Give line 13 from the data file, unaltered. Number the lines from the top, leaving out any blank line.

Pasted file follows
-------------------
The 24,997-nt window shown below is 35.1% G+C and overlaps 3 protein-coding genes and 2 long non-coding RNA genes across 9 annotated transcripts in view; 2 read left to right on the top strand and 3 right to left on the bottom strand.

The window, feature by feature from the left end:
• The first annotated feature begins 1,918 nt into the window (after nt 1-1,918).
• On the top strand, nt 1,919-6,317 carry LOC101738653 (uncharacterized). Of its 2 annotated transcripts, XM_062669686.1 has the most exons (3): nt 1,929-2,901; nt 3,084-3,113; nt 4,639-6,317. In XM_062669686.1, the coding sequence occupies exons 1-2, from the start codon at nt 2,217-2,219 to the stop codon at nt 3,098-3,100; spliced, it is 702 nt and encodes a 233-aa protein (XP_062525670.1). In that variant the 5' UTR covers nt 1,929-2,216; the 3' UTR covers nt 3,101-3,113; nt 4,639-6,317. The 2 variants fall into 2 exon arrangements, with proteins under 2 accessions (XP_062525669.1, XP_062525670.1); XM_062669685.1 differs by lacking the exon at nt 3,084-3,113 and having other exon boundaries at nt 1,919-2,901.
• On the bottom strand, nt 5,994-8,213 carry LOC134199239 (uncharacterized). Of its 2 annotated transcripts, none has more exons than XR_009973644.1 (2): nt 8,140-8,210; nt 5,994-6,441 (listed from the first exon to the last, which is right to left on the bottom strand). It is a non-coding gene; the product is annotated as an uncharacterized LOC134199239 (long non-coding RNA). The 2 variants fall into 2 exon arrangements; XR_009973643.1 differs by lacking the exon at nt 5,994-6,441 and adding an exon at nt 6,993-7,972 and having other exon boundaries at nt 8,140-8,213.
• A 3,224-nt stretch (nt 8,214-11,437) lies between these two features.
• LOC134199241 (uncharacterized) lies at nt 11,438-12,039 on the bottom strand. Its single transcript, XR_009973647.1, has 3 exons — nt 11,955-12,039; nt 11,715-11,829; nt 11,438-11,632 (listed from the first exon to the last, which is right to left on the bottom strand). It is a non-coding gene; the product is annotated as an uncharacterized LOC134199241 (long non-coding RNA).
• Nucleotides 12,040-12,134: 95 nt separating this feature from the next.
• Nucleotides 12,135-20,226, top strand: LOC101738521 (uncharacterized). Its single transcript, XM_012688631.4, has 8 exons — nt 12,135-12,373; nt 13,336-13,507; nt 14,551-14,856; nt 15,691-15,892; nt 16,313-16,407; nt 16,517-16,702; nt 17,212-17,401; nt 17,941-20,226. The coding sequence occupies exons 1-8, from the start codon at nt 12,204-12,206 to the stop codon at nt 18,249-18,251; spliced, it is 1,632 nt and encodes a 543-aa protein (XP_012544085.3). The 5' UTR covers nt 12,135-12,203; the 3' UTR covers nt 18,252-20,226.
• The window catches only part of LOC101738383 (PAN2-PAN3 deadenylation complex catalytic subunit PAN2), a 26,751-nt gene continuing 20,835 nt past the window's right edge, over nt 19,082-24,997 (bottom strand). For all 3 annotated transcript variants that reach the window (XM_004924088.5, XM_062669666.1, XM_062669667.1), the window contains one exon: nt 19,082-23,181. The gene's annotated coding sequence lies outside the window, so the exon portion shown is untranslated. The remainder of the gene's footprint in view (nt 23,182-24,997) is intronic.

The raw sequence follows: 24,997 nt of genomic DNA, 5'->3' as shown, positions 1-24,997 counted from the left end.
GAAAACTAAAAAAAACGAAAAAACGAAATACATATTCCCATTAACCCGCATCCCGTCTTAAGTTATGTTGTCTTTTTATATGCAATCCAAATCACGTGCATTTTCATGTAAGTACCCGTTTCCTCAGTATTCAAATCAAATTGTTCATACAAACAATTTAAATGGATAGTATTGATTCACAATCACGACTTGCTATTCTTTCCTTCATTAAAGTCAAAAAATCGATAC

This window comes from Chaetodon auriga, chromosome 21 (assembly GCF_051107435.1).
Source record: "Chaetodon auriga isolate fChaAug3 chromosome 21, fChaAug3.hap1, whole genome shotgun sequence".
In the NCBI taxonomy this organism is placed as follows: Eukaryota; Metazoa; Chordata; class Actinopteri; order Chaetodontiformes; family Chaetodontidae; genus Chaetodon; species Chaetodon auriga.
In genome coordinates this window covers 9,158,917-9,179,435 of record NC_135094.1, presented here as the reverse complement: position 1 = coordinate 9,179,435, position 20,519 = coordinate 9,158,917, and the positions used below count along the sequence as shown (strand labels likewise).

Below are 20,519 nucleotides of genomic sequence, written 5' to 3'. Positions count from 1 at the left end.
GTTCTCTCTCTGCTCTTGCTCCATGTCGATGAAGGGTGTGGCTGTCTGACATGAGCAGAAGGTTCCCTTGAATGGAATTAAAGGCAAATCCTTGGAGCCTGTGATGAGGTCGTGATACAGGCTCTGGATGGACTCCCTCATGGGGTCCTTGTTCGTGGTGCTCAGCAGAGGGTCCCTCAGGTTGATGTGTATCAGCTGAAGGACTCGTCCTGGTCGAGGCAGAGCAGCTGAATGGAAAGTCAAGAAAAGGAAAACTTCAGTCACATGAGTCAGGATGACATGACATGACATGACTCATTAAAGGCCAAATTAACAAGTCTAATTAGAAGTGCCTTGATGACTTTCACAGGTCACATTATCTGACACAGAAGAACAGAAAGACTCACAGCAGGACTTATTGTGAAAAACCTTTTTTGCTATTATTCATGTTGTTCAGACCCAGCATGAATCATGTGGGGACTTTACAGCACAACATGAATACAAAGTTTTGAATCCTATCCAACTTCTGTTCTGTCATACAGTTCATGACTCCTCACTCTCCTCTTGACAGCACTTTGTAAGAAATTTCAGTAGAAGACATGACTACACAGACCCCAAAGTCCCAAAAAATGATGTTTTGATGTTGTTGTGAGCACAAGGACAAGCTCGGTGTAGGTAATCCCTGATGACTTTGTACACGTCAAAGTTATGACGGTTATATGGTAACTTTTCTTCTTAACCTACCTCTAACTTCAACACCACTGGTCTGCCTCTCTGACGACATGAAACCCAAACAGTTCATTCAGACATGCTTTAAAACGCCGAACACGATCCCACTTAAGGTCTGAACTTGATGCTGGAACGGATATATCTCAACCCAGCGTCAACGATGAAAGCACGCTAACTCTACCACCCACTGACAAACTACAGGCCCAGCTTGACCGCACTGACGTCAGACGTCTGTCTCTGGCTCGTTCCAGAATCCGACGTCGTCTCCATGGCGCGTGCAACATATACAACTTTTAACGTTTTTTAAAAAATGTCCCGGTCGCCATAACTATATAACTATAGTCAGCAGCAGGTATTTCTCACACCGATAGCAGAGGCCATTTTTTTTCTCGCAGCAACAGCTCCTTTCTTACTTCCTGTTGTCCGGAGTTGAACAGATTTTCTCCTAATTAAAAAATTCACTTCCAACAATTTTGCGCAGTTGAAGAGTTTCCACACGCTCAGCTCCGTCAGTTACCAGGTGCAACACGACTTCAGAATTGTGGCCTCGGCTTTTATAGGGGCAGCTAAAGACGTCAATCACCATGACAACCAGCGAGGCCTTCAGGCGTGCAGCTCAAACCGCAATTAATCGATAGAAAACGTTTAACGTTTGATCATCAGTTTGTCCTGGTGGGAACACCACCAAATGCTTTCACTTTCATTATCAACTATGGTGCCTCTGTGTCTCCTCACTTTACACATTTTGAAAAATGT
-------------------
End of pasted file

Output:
This window comes from Chaetodon auriga, chromosome 21 (assembly GCF_051107435.1).